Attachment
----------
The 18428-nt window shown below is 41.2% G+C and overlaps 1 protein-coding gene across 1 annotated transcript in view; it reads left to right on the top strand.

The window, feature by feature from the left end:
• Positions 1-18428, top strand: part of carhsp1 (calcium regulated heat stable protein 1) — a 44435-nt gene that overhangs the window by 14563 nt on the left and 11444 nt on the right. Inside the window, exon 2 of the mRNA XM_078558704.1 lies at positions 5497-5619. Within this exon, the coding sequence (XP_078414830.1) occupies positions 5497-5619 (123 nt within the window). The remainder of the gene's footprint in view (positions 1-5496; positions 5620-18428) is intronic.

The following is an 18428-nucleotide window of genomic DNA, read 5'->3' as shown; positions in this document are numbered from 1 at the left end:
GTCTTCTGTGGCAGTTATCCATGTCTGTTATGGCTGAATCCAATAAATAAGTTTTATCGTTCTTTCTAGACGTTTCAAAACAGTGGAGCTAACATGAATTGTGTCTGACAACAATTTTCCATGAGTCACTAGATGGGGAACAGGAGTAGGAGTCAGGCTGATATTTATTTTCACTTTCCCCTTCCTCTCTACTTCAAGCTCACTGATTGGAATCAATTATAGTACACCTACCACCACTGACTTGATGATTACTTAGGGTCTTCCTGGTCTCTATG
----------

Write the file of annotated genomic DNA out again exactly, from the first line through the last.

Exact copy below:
The 18428-nt window shown below is 41.2% G+C and overlaps 1 protein-coding gene across 1 annotated transcript in view; it reads left to right on the top strand.

The window, feature by feature from the left end:
• Positions 1-18428, top strand: part of carhsp1 (calcium regulated heat stable protein 1) — a 44435-nt gene that overhangs the window by 14563 nt on the left and 11444 nt on the right. Inside the window, exon 2 of the mRNA XM_078558704.1 lies at positions 5497-5619. Within this exon, the coding sequence (XP_078414830.1) occupies positions 5497-5619 (123 nt within the window). The remainder of the gene's footprint in view (positions 1-5496; positions 5620-18428) is intronic.

The following is an 18428-nucleotide window of genomic DNA, read 5'->3' as shown; positions in this document are numbered from 1 at the left end:
GTCTTCTGTGGCAGTTATCCATGTCTGTTATGGCTGAATCCAATAAATAAGTTTTATCGTTCTTTCTAGACGTTTCAAAACAGTGGAGCTAACATGAATTGTGTCTGACAACAATTTTCCATGAGTCACTAGATGGGGAACAGGAGTAGGAGTCAGGCTGATATTTATTTTCACTTTCCCCTTCCTCTCTACTTCAAGCTCACTGATTGGAATCAATTATAGTACACCTACCACCACTGACTTGATGATTACTTAGGGTCTTCCTGGTCTCTATG